Red Bull Racing team principal Christian Horner insists that Mark Webber was not hindered by his team in qualifying for the British Grand Prix, after the squad was plunged into a fresh favoritism controversy by its decision to assign new wings only to teammate Sebastian Vettel.
Just three races after Red Bull's handling of the Turkish Grand Prix collision between Webber and Sebastian Vettel prompted suggestions that the outfit was deliberately favoring its German driver, the team has again prompted such speculation. This time, it is because the team opted to take a new front wing design off Webber's car before qualifying and hand it to Vettel because his own had broken in the final free practice session.
After Vettel took pole position, Webber was left visibly annoyed in the post-session press conference – and cheekily suggested that "at least the team would be happy with the result today."
Horner moved quickly, however, to defend the decision, saying that he felt the team had a duty to hand the wing to the driver who was leading the championship. He also suggested that there was no lap time difference between the two designs.
When asked whether the team's move meant Vettel was now officially the favored driver, Horner said: "I don't think so. I think that you could see today that the performance today between the guys was very, very close and very, very tight.
"Unfortunately, we found ourselves in a situation with only one front wing of a certain specification which was slightly different in characteristics. Both drivers tried it yesterday and one had a better preference for it over the other. And it was tried by both again this morning.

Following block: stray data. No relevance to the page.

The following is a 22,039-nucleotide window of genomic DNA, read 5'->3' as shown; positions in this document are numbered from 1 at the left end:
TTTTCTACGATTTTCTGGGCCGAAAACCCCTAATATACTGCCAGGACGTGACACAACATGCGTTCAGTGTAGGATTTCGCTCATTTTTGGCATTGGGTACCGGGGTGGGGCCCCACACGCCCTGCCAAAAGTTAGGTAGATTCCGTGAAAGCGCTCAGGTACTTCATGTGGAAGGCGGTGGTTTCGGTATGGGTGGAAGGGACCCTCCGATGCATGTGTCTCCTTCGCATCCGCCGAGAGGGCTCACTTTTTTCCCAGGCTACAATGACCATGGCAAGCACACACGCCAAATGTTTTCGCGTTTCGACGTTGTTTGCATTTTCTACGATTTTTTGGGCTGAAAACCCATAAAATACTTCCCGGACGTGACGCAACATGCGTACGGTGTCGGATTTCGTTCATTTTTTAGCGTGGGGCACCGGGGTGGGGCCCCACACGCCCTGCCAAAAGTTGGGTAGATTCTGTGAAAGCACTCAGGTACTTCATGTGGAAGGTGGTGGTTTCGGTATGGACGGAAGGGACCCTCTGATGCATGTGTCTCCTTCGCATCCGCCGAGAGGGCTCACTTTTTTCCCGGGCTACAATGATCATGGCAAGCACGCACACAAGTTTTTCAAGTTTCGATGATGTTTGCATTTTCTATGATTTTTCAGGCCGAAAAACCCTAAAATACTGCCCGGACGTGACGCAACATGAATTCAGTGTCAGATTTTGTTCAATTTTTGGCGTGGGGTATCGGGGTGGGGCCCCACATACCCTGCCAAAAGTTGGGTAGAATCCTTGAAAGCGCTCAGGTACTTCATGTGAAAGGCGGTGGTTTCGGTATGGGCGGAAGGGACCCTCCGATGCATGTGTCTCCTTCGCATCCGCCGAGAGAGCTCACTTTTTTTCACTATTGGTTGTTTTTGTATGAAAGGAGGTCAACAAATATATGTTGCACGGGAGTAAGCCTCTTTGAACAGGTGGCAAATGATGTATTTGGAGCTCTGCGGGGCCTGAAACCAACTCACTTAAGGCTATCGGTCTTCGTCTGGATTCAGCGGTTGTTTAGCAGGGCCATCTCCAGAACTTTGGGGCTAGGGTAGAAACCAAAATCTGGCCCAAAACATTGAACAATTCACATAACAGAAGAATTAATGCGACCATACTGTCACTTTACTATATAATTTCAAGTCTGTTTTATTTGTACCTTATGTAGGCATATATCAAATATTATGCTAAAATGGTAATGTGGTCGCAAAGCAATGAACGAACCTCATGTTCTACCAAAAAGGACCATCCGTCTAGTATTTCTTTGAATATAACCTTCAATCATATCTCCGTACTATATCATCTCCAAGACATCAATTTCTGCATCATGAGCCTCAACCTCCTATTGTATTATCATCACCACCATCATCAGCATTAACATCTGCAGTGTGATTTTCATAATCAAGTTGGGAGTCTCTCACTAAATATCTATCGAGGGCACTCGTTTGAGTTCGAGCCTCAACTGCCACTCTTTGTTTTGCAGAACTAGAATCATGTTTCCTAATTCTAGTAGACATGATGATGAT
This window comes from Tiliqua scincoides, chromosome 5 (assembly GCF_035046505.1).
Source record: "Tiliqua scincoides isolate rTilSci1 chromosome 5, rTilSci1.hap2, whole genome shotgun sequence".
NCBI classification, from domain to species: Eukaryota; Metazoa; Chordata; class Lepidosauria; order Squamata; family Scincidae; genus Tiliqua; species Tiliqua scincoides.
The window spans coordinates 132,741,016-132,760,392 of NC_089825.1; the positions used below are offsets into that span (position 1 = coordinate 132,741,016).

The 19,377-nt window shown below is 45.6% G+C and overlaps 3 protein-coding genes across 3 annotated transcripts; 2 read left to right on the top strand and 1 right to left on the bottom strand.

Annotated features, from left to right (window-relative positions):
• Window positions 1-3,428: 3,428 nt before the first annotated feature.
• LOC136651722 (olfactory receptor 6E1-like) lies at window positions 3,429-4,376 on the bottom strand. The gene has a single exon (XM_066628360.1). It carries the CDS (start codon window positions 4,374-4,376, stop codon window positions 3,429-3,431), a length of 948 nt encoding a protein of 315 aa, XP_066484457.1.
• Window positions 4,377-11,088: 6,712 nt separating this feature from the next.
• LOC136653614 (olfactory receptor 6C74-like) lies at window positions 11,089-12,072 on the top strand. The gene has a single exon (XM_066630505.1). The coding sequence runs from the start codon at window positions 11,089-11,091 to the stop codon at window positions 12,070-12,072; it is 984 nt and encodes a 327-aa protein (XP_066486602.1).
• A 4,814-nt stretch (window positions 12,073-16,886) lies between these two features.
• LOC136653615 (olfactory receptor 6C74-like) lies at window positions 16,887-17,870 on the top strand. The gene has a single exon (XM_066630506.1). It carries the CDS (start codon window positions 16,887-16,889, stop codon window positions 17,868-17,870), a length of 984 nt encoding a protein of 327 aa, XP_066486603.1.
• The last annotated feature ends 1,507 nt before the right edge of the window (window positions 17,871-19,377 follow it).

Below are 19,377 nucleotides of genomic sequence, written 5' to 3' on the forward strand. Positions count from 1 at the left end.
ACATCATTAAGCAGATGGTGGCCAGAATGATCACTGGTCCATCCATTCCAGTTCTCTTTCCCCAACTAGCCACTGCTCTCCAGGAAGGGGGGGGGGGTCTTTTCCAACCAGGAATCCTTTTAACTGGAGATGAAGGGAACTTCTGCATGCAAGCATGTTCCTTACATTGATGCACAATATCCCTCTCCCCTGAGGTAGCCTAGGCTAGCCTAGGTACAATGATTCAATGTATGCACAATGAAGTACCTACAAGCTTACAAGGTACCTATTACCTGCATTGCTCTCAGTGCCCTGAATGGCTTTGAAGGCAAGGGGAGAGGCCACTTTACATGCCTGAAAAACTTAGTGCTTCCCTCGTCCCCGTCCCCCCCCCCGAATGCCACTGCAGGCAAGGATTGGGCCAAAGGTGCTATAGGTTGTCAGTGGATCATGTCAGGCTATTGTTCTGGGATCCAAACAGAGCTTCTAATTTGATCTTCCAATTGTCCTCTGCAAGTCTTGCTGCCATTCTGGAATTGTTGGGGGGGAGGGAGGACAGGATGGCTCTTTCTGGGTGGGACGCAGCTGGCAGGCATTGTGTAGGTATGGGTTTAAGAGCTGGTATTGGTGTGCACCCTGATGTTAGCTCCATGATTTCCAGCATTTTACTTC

"Unfortunately, sometimes I have to make a difficult decision – and with only one wing available and the facts to hand that we had, and based on championship position, which was the criteria that we used – that wing went to Sebastian today."
Horner said that if the team was adopting a policy to favor one driver over the other then it would not even have let Webber have the wing in the first place.
"We don't plan to have a scenario like this," he said. "If we were favouring one driver we would give that driver a spare wing as well. We would not run with having two available to one driver. We will continue to support both drivers in the best and absolute fairest way that we can. But on some occasions you have to make a difficult decision, and today was one of those instances."
Horner denied that the front wing decision had left the team open to fresh accusations of favoritisms, coming so close after Turkey.
"I don't think so," he said. "Our job is to do the best job we can as a team. Sometimes you have to make difficult decisions. It is the first time we have been in a situation where we have only had one component, and I am sure that happens up and down the pit lane.
"Obviously, when you have two drivers running at the front, there is perhaps a bit more emotion attached to it. But if you take away the emotion and you look at the facts, it was an entirely logical thing to do."
When asked if he had some sympathy for Webber who may felt he had been hindered by the decision, Horner said, "I don't think he was stitched up at all. It is a difficult situation where we haven't got two components. If I'd have given it to Mark you've the same situation in reverse."
He added: "Mark knows the way we operate as a team. He knows that with that decision there was no malice behind it. There was no manipulation. It was purely that we found ourselves with a single component and, from a team point of view, some days I have to make difficult decisions."